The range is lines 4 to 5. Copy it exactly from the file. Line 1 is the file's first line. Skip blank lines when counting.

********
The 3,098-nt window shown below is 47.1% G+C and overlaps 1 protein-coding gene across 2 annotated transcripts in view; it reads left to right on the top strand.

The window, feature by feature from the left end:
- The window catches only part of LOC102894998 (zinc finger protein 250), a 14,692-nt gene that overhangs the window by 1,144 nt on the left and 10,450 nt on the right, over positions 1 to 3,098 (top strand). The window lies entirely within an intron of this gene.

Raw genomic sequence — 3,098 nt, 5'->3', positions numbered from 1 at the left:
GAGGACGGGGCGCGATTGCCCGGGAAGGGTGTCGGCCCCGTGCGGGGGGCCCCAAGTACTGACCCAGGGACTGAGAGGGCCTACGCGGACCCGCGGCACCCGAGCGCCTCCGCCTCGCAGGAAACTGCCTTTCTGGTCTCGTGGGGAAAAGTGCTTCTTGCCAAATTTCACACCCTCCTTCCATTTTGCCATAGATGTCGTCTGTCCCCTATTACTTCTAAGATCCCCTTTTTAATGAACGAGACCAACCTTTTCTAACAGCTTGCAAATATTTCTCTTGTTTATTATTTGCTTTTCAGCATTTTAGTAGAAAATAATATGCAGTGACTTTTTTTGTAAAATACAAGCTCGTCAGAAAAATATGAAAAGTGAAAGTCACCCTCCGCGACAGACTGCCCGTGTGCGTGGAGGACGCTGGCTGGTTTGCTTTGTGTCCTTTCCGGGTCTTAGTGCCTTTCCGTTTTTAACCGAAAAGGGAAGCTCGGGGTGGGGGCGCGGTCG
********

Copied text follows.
Raw genomic sequence — 3,098 nt, 5'->3', positions numbered from 1 at the left:
GAGGACGGGGCGCGATTGCCCGGGAAGGGTGTCGGCCCCGTGCGGGGGGCCCCAAGTACTGACCCAGGGACTGAGAGGGCCTACGCGGACCCGCGGCACCCGAGCGCCTCCGCCTCGCAGGAAACTGCCTTTCTGGTCTCGTGGGGAAAAGTGCTTCTTGCCAAATTTCACACCCTCCTTCCATTTTGCCATAGATGTCGTCTGTCCCCTATTACTTCTAAGATCCCCTTTTTAATGAACGAGACCAACCTTTTCTAACAGCTTGCAAATATTTCTCTTGTTTATTATTTGCTTTTCAGCATTTTAGTAGAAAATAATATGCAGTGACTTTTTTTGTAAAATACAAGCTCGTCAGAAAAATATGAAAAGTGAAAGTCACCCTCCGCGACAGACTGCCCGTGTGCGTGGAGGACGCTGGCTGGTTTGCTTTGTGTCCTTTCCGGGTCTTAGTGCCTTTCCGTTTTTAACCGAAAAGGGAAGCTCGGGGTGGGGGCGCGGTCG